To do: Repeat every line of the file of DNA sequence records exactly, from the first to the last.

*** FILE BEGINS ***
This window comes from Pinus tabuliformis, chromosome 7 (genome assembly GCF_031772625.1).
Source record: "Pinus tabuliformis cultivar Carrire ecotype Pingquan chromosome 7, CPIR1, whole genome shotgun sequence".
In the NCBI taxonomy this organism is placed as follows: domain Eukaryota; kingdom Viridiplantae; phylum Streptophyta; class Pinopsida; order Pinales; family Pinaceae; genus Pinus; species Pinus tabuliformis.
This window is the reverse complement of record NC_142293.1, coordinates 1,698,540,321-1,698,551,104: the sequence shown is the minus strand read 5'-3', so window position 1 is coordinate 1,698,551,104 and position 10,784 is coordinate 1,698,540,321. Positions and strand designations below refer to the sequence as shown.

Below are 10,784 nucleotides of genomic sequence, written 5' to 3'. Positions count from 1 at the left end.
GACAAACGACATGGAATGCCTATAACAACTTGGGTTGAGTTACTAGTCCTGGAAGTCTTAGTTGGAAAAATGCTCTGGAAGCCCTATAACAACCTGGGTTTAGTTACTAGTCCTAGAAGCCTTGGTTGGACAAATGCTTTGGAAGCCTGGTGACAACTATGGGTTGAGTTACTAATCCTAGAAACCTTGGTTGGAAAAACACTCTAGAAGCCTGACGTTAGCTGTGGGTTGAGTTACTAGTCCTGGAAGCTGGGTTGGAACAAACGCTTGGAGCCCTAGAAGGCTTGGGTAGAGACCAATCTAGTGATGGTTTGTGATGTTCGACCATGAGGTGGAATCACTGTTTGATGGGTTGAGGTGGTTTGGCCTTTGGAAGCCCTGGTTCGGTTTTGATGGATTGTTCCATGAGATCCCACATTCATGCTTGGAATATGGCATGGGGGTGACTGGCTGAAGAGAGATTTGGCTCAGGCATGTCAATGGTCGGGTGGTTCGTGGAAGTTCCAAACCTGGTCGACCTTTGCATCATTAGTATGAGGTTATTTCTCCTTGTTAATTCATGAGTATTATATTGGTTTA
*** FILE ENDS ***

This window comes from Pinus tabuliformis, chromosome 7 (genome assembly GCF_031772625.1).
Source record: "Pinus tabuliformis cultivar Carrire ecotype Pingquan chromosome 7, CPIR1, whole genome shotgun sequence".
In the NCBI taxonomy this organism is placed as follows: domain Eukaryota; kingdom Viridiplantae; phylum Streptophyta; class Pinopsida; order Pinales; family Pinaceae; genus Pinus; species Pinus tabuliformis.
This window is the reverse complement of record NC_142293.1, coordinates 1,698,540,321-1,698,551,104: the sequence shown is the minus strand read 5'-3', so window position 1 is coordinate 1,698,551,104 and position 10,784 is coordinate 1,698,540,321. Positions and strand designations below refer to the sequence as shown.

Below are 10,784 nucleotides of genomic sequence, written 5' to 3'. Positions count from 1 at the left end.
GACAAACGACATGGAATGCCTATAACAACTTGGGTTGAGTTACTAGTCCTGGAAGTCTTAGTTGGAAAAATGCTCTGGAAGCCCTATAACAACCTGGGTTTAGTTACTAGTCCTAGAAGCCTTGGTTGGACAAATGCTTTGGAAGCCTGGTGACAACTATGGGTTGAGTTACTAATCCTAGAAACCTTGGTTGGAAAAACACTCTAGAAGCCTGACGTTAGCTGTGGGTTGAGTTACTAGTCCTGGAAGCTGGGTTGGAACAAACGCTTGGAGCCCTAGAAGGCTTGGGTAGAGACCAATCTAGTGATGGTTTGTGATGTTCGACCATGAGGTGGAATCACTGTTTGATGGGTTGAGGTGGTTTGGCCTTTGGAAGCCCTGGTTCGGTTTTGATGGATTGTTCCATGAGATCCCACATTCATGCTTGGAATATGGCATGGGGGTGACTGGCTGAAGAGAGATTTGGCTCAGGCATGTCAATGGTCGGGTGGTTCGTGGAAGTTCCAAACCTGGTCGACCTTTGCATCATTAGTATGAGGTTATTTCTCCTTGTTAATTCATGAGTATTATATTGGTTTA